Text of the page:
Texas Children’s Hospital implants FDA approved transcatheter pulmonary heart valve

Using a newly FDA approved pulmonary valve, Dr. Frank Ing, director of the catheterization laboratory at Texas Children’s Hospital and his team of pediatric interventional cardiologists implanted a transcatheter pulmonary heart valve into the heart of a 13-year-old girl, which spared her from having her chest opened for a third heart surgery. http://bit.ly/JessicaCath.

The patient, Jessica Mireles, underwent a 4-1/2-hour cardiac interventional catheterization on Tuesday, August 24 to replace a worn-out pulmonary valve, which had been placed at the time of her first open heart surgery at 2-1/2 years of age. Jessica, born with multiple heart defects which required two open heart surgeries over the course of her life, was facing a third operation about the time that the Melody transcatheter pulmonary valve was approved for use in the United States. Believing that this new device would benefit Jessica, her cardiologist recommended that she be one of the first patients at Texas Children’s to get the new valve.

The pulmonary valve, made from the jugular vein of a cow, was delivered through a straw-like catheter into a conduit between her right ventricle and pulmonary artery. The procedure required only a small incision in her leg. She is expected to leave the hospital after an overnight stay and return to normal activities within a week.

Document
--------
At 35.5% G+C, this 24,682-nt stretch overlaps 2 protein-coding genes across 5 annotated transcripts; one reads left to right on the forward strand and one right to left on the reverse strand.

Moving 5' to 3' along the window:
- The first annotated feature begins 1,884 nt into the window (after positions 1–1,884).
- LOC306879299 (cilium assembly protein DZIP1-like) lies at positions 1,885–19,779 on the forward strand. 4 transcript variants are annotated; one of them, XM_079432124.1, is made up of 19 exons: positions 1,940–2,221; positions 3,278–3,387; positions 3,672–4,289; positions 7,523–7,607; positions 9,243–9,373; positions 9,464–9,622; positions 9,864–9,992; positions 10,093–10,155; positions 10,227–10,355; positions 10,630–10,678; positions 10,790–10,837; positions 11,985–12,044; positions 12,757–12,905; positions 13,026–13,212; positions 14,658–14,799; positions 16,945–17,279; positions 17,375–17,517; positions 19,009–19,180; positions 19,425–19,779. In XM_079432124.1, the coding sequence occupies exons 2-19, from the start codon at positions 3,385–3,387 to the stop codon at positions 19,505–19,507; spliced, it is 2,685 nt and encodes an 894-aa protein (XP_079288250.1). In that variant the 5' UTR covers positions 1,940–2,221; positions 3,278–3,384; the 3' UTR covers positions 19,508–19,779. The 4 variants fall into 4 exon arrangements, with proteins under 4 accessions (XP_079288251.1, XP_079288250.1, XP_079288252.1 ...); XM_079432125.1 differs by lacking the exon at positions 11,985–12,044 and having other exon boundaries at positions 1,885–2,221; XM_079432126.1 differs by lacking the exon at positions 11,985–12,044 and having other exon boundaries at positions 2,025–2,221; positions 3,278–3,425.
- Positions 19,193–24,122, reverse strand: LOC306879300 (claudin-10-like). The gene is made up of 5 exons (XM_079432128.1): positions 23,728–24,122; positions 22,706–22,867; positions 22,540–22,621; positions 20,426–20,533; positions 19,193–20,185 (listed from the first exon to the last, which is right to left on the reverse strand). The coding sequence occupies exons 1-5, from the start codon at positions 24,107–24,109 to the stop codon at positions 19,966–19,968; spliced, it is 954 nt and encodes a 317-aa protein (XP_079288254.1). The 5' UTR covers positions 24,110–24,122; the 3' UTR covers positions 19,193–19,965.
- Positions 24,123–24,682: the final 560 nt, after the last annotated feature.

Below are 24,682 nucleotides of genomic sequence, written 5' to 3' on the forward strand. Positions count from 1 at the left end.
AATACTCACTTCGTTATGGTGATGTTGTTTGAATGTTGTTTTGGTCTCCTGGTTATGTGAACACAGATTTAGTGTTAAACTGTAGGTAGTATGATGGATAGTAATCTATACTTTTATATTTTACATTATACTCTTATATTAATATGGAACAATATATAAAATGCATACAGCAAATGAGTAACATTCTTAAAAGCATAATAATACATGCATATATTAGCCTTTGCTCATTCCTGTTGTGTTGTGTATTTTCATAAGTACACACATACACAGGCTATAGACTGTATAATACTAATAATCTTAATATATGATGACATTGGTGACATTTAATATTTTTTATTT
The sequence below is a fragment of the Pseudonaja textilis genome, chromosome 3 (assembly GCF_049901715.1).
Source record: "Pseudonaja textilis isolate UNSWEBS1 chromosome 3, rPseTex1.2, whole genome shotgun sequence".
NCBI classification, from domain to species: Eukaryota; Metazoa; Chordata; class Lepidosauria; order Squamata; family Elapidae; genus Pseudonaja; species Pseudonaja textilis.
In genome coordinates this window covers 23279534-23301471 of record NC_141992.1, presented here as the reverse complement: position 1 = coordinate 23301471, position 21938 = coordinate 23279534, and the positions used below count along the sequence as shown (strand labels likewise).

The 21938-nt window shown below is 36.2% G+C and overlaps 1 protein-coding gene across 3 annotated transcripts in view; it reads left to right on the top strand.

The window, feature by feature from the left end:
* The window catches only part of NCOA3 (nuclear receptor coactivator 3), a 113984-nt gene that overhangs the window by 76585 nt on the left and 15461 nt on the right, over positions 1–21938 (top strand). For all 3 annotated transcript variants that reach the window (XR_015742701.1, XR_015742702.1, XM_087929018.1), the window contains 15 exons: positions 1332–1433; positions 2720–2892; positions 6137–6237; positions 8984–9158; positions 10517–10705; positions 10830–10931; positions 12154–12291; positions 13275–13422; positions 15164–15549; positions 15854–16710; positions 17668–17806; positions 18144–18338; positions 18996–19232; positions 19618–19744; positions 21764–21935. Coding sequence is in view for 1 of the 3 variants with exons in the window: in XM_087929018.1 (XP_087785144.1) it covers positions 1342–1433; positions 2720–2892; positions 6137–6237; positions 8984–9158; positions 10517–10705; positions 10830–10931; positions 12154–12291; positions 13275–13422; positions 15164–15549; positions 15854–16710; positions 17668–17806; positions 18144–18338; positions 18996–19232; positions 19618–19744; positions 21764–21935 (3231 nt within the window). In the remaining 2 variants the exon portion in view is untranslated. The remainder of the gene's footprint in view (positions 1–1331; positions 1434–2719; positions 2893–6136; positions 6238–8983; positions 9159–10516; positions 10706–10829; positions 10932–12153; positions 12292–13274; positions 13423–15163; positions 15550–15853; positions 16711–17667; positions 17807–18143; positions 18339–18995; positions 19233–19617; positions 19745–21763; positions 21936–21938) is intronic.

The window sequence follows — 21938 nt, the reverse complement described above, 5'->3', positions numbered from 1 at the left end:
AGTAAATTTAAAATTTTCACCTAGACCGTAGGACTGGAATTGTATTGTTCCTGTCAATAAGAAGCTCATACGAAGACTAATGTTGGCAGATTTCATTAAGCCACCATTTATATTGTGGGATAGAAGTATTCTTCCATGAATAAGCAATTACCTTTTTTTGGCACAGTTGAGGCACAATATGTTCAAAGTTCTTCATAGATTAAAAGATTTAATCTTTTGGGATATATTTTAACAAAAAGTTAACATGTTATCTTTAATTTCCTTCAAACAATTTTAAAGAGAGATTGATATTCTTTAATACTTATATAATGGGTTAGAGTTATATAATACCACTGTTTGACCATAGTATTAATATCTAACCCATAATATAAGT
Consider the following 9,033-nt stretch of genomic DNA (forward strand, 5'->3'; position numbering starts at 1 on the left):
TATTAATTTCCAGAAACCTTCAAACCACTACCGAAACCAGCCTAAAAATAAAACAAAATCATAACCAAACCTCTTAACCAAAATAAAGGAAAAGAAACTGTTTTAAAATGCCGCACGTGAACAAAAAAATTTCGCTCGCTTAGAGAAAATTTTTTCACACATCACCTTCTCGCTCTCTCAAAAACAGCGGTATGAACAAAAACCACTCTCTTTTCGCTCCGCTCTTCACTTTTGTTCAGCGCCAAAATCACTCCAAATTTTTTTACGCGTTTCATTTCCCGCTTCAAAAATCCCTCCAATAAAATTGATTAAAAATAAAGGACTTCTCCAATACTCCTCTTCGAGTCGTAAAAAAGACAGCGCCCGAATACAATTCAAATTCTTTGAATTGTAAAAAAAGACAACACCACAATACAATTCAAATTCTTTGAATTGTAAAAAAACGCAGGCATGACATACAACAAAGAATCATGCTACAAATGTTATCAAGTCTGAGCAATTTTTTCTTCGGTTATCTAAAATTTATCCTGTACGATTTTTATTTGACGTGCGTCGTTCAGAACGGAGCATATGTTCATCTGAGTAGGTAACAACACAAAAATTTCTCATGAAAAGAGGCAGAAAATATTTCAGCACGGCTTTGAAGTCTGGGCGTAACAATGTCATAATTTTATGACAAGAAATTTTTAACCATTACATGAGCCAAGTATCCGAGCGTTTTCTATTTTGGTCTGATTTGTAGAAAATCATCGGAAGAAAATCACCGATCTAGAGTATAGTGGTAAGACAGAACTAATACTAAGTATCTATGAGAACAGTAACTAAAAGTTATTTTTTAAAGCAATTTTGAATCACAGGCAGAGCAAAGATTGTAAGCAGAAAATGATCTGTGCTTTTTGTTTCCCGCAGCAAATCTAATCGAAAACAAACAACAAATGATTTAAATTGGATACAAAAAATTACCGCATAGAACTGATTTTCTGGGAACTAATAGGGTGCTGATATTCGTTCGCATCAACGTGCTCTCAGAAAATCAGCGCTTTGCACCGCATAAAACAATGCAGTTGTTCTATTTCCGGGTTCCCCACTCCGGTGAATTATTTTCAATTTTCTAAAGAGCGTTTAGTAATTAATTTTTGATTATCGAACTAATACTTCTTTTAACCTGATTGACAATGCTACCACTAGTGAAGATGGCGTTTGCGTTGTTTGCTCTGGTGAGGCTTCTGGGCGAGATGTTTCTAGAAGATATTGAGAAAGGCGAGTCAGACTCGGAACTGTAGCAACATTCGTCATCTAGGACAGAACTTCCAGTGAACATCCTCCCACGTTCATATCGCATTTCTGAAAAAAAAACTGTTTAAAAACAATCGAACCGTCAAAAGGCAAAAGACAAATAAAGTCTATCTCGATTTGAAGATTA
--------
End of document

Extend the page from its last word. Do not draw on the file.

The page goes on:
“It was immediately evident that the valve was working as it should,” said Dr. Ing. “We could watch on the screen and see that the valve closed and opened as a normal valve should do. It was gratifying for my whole team to see that such a device could spare a young girl from having her chest and heart opened once again.”

The minimally invasive valve is suited for school-age children, adolescents and teens who have been born with a malformed pulmonary valve – the valve between the heart and lungs. Usually these children have experienced one or more heart surgeries to repair or replace failed pulmonary valves due to normal body growth.

In a two-day period, Dr. Ing and his team implanted the valve into Jessica plus two other patients who also would have required open heart surgery. Cardiologists said all three patients experienced successful results and would require only an overnight stay at the hospital.

“We look forward to providing this treatment to other patients,” said Dr. Ing. We are always pleased when we can offer young people a non-surgical option for ongoing valve replacement, which is needed as they grow.”

SOURCE Texas Children’s Hospital

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